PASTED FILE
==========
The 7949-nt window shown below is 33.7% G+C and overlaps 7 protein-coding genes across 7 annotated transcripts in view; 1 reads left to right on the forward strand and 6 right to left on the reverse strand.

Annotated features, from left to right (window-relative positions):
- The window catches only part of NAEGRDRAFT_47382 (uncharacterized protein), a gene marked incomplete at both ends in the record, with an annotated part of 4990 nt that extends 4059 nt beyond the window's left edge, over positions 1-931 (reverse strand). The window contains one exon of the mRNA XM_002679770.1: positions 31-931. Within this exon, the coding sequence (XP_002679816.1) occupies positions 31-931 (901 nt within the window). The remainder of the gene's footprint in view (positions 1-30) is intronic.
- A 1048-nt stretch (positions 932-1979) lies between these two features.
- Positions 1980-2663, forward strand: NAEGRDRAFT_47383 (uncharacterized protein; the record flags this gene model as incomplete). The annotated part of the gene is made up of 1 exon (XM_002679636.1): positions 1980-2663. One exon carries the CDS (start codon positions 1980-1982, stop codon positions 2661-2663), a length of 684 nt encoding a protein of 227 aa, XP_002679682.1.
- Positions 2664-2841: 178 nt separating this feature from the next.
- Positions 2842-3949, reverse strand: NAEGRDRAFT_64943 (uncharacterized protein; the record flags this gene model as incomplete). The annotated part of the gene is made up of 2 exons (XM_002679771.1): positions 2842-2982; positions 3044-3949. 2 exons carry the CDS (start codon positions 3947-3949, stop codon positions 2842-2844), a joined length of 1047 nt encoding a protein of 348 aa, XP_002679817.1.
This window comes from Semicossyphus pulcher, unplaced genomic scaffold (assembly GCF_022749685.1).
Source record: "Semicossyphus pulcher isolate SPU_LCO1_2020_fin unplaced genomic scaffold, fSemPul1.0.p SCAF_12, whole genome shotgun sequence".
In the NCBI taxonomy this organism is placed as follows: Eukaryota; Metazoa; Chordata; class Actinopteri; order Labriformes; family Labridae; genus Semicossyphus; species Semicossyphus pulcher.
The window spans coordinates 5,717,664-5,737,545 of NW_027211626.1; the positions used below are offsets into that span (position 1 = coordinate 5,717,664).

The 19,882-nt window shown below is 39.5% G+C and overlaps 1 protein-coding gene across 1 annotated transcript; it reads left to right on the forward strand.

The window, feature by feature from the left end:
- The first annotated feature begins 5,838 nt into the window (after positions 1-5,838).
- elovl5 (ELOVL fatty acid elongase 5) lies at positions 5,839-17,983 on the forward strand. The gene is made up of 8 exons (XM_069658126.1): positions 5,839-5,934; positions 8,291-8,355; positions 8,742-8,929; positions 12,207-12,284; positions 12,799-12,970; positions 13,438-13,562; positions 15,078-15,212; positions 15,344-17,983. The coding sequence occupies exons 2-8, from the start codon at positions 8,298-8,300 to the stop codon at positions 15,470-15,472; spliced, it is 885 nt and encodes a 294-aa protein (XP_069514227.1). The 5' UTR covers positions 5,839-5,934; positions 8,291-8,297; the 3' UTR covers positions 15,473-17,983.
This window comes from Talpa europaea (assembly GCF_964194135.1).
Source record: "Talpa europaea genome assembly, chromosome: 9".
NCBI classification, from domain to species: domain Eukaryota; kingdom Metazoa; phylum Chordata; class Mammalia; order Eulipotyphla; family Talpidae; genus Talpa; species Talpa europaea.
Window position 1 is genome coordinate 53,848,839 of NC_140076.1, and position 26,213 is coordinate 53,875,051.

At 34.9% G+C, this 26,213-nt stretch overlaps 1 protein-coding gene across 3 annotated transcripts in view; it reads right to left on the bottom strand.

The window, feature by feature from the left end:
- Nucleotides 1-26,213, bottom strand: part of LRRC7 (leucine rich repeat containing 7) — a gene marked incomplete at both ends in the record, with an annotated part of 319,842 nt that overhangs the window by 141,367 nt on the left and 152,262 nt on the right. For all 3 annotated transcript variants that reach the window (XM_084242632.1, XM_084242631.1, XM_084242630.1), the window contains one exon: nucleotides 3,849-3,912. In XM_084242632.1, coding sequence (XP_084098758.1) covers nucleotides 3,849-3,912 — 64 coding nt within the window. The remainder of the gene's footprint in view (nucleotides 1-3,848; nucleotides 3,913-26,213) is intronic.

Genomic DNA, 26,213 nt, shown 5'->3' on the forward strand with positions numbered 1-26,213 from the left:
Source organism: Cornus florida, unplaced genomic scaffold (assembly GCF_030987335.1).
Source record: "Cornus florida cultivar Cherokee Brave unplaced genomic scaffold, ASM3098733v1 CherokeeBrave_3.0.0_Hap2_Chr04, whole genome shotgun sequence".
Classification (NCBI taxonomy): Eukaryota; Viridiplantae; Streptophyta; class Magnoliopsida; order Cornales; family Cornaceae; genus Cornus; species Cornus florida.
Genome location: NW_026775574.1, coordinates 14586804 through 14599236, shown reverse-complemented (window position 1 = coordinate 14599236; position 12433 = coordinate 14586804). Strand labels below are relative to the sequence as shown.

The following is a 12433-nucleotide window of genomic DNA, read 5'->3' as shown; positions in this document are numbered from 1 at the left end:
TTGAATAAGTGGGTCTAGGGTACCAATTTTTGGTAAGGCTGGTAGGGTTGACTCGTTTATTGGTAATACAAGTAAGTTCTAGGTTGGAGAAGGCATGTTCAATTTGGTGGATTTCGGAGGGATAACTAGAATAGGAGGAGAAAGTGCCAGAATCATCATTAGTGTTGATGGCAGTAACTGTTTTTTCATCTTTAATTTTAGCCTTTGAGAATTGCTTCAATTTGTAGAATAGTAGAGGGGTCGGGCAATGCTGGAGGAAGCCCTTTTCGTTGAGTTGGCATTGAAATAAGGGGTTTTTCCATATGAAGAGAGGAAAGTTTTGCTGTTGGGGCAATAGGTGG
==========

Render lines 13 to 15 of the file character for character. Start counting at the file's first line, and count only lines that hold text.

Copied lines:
The window, feature by feature from the left end:
- The first annotated feature begins 5,838 nt into the window (after positions 1-5,838).
- elovl5 (ELOVL fatty acid elongase 5) lies at positions 5,839-17,983 on the forward strand. The gene is made up of 8 exons (XM_069658126.1): positions 5,839-5,934; positions 8,291-8,355; positions 8,742-8,929; positions 12,207-12,284; positions 12,799-12,970; positions 13,438-13,562; positions 15,078-15,212; positions 15,344-17,983. The coding sequence occupies exons 2-8, from the start codon at positions 8,298-8,300 to the stop codon at positions 15,470-15,472; spliced, it is 885 nt and encodes a 294-aa protein (XP_069514227.1). The 5' UTR covers positions 5,839-5,934; positions 8,291-8,297; the 3' UTR covers positions 15,473-17,983.